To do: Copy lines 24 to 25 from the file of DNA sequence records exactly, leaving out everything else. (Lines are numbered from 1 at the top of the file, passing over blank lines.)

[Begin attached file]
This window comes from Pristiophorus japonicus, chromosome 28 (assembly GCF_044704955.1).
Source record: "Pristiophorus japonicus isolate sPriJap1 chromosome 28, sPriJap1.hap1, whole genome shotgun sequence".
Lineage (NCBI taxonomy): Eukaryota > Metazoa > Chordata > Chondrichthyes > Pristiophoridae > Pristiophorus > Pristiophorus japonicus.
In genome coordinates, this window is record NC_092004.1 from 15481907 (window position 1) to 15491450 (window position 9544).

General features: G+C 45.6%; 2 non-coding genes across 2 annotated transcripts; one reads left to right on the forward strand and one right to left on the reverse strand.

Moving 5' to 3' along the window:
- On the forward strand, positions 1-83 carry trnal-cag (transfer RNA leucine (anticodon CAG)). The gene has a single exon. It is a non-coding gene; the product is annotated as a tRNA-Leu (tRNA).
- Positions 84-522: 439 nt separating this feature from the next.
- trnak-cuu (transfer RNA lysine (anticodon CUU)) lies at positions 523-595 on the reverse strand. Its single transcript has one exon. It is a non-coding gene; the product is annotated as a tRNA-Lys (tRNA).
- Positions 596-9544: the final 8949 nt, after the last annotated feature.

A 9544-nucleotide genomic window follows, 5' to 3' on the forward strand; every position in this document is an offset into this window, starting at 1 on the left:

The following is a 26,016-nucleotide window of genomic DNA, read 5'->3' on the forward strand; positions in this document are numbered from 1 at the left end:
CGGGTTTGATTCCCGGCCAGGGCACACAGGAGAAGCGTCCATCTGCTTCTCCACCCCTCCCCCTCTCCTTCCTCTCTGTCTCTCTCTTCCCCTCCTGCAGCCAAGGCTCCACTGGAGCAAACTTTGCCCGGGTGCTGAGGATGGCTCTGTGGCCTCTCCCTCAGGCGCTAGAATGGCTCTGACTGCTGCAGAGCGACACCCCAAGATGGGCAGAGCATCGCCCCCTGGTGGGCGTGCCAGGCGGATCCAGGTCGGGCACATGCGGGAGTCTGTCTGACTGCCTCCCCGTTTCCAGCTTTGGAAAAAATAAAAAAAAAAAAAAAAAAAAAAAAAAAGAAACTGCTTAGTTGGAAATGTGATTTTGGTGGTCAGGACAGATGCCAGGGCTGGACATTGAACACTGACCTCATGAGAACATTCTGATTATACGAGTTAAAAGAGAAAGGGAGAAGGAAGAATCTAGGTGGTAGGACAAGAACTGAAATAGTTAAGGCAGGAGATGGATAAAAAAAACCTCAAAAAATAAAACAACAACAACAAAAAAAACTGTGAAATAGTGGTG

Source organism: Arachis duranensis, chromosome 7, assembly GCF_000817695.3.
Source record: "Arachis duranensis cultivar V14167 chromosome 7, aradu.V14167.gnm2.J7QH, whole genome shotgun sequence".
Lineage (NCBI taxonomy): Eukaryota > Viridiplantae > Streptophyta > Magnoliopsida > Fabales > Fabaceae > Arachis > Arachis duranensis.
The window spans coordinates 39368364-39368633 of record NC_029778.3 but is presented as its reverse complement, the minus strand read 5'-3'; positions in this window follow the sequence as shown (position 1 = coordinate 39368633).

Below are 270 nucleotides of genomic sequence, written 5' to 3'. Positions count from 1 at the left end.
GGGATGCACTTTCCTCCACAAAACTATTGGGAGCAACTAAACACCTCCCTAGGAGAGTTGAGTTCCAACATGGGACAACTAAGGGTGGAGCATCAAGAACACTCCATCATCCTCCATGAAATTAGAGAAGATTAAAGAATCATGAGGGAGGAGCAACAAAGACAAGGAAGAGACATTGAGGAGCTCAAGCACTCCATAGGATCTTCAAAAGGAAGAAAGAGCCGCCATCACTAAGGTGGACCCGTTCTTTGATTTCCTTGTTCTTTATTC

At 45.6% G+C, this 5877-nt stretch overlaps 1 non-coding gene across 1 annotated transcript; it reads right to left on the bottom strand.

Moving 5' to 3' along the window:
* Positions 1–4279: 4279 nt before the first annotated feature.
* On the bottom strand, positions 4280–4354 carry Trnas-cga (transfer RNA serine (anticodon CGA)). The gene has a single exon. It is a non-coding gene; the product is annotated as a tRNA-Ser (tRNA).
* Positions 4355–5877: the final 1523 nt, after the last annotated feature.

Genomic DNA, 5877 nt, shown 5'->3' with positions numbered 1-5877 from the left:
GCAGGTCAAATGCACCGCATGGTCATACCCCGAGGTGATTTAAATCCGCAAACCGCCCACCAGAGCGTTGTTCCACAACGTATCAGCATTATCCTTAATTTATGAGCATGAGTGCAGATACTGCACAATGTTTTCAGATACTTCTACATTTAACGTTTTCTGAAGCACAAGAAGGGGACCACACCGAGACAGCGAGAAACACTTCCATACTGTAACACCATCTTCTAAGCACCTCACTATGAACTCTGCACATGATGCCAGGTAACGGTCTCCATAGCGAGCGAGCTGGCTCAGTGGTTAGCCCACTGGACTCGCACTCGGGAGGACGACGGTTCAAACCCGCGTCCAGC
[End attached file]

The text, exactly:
* Positions 4355–5877: the final 1523 nt, after the last annotated feature.

Genomic DNA, 5877 nt, shown 5'->3' with positions numbered 1-5877 from the left: